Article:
EYES STILL ATTUNED TO THE dashboard light, you plunge night-blind
into the wood duck swamp to please the dog, walking by feel between trees and tangled vines, feet seeking the compacted hardness of the path, following the rustle of the dog's feet as she trots ahead, then stops to wait.
In the war carrots were recommended for people who were night-blind
because it replaced the vitamin A they didn't have.
Thanks to cell transplants, some formerly night-blind mice can see in the dark, perhaps even well enough to evade a swinging carving knife.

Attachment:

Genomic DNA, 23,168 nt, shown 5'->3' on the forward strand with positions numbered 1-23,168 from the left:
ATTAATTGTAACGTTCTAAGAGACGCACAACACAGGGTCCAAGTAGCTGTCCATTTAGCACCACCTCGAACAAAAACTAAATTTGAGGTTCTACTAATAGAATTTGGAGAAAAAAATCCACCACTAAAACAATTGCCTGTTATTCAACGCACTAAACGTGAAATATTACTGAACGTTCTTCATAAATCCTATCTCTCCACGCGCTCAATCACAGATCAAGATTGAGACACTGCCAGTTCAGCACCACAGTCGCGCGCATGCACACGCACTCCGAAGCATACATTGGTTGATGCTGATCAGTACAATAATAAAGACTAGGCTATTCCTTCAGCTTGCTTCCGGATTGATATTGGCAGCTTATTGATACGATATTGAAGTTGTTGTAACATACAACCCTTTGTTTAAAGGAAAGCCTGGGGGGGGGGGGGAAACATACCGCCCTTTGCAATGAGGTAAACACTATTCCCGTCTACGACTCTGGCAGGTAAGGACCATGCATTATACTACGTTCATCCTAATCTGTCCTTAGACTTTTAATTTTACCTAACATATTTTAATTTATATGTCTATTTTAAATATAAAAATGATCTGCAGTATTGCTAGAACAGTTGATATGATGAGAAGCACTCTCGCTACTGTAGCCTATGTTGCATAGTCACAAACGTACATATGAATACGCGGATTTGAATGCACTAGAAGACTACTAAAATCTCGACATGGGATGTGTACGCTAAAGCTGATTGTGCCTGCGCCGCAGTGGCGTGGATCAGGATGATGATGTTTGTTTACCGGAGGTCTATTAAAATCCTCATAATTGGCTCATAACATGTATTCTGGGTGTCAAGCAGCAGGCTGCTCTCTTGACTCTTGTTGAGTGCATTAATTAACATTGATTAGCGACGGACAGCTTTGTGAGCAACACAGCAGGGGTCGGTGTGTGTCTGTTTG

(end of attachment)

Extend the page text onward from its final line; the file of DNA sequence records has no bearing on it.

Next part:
Light-gathering nerve cells called rods injected into the retinas of night-blind mice integrated into the brain's visual system and restored sight, Robin Ali of the University College London Institute of Ophthalmology and colleagues report online April 18 in Nature.